That leaves O'Leary, who thinks it's a risky bet, but could work if Acton takes off, and offers $1 million for 15 percent of the company. After some back and forth, Treadway counters at 8 percent, and gets the O'Leary treatment: "You're dead to me."
Next, from Detroit, comes Jess Sanchez-McClary, pitching McClary Bros. drinking vinegars, a modern version of a Colonial-era cocktail and soda mixer made with natural and organic ingredients. She came up with the product while studying preservative techniques at culinary school, and aims the mixers at the growing craft cocktail movement.
Since 2012, sales are $305,000 and the company is profitable.
The sharks like Sanchez-McClary and the packaging, but see the product as too limited to a niche right now. Cuban wants to see her grow the company and then pivot to expand the brand. Herjavec feels she'd be risking a business that's supporting her family and making a tidy profit if she takes money now to grow the company.
O'Leary also doesn't see an opportunity, but take his criticism too far for Kutcher's taste when he tells Sanchez-McClary, "Let's be honest -- it's four guys and dog that drink this stuff. Why are you doing this to yourself?"
Kutcher tells him to back off: "You're belittling people and that's not OK," he tells O'Leary. "She gave you an answer, and if the answer's not suitable that's fine, but you don't have to belittle people."
Kutcher goes on to advise her to create a broader vision for the company and not limit McClary Bros. to just the vinegar mixer space.
The final pitch comes from Chris Gilpin for SignalVault, which makes a card-size device to protect credit and debit cards from hacking by being remotely scanned while inside a wallet or purse. He's seeking $200,000 for 12.5 percent of the company.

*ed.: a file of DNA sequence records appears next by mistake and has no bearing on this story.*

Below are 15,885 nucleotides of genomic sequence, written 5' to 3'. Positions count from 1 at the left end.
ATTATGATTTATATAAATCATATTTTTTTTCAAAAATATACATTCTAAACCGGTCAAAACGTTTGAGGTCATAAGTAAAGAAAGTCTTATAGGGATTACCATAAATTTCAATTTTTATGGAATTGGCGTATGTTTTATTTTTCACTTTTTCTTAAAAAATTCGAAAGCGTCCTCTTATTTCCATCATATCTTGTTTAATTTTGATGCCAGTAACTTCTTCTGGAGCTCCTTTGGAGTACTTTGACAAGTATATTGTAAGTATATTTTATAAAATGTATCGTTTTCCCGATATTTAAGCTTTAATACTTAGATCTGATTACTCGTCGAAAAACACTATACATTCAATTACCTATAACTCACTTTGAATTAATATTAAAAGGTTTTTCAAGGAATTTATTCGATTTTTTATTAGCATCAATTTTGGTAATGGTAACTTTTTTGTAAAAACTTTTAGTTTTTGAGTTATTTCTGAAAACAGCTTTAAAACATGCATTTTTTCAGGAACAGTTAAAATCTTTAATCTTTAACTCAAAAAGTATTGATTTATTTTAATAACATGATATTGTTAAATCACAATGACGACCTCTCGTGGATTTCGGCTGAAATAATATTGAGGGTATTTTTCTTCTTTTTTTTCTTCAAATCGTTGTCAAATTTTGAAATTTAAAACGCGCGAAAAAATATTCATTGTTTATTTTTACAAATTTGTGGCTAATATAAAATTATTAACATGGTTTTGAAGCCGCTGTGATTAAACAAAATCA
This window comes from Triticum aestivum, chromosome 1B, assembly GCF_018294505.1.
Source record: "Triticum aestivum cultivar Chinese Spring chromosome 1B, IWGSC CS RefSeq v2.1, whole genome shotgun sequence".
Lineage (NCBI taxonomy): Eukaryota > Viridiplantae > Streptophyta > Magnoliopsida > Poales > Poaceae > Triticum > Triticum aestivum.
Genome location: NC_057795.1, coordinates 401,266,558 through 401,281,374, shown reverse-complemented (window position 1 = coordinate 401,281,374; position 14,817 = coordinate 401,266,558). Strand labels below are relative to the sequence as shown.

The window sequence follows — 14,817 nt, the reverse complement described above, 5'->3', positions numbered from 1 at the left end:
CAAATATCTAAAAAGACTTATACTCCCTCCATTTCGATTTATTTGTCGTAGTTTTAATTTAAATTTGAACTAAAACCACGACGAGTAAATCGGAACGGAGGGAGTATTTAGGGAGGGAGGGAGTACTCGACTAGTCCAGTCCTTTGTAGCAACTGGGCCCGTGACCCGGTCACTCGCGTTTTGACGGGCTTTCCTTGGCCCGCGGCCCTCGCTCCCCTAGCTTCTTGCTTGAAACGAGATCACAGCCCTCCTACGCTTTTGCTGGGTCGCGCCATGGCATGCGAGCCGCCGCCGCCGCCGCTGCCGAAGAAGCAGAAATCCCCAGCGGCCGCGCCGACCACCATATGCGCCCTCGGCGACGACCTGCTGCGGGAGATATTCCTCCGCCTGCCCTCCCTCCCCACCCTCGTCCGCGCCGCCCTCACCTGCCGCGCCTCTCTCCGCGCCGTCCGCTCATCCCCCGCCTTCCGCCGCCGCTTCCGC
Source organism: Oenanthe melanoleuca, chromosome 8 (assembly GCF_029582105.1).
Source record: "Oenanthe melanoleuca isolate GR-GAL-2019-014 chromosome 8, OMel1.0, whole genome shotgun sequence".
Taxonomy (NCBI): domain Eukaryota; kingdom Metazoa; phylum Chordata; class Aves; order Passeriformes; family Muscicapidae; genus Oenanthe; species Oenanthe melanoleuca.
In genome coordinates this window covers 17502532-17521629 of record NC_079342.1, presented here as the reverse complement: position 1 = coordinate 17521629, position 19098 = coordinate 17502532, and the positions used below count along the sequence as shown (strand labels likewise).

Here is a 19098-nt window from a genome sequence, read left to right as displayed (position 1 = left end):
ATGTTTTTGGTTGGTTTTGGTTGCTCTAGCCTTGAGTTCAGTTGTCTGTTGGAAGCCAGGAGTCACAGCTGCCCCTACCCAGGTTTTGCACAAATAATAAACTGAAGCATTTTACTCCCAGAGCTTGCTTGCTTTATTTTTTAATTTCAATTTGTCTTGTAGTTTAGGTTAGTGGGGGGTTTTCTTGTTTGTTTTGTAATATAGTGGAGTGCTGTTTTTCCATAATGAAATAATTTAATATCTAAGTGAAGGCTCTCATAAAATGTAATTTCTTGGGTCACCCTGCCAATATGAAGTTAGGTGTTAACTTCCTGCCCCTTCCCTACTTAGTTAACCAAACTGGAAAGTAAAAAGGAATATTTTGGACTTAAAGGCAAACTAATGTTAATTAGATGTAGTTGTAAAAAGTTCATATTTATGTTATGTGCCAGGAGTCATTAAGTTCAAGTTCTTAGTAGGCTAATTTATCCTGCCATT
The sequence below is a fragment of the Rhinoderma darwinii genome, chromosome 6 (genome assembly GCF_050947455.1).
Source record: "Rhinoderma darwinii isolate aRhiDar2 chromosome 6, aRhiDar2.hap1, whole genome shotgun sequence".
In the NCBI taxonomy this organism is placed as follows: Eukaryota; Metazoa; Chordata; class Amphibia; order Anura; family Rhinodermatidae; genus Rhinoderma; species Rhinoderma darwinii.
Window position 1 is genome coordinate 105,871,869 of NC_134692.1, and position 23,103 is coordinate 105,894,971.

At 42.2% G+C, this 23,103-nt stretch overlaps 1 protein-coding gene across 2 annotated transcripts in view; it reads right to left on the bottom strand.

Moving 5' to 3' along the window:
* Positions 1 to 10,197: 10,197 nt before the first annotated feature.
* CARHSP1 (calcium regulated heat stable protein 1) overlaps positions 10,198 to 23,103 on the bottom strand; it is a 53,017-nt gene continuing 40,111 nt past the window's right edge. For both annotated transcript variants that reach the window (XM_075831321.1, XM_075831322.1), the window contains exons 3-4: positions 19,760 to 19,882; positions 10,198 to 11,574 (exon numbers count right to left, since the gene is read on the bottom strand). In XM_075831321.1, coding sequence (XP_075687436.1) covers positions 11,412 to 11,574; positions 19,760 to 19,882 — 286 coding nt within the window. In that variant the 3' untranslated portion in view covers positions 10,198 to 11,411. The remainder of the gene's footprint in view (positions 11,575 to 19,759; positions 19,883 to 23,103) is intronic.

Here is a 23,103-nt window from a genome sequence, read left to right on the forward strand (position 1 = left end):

SignalVault has the best backstory of the show: Needing $8,000 for the prototype, Gilpin bought a lottery ticket for $1 and won exactly $8,000.
Even better are the numbers. SignalVault has sold 45,000 units, netting more than $300,000 -- and here's the best part -- the product sells for $14.95 but manufacturing cost is just 75 cents.
The sharks love this pitch, except for Kutcher, who sees the fact that another company has 80 percent of the current market as a big problem. Cuban bows out in favor of O'Leary's offer of $200,000 for 20 percent.
Greiner offers $200,000 for 18 percent, saying she could sell 1 million in a month on QVC. Herjavec, who founded a huge computer security company to start his fortune, offers $200,000 for 15 percent.
Gilpin counters, asking if Greiner and Herjavec will go in together, giving him the best of both worlds -- access to big retail outlets as well as the enterprise security market to financial institutions and other card providers. The two sharks agree, but want 25 percent in exchange, a deal Gilpin takes.
"They are my dream sharks," he tells the camera on the way out. "We are destined for huge things."
Sounds like he just won his second lottery.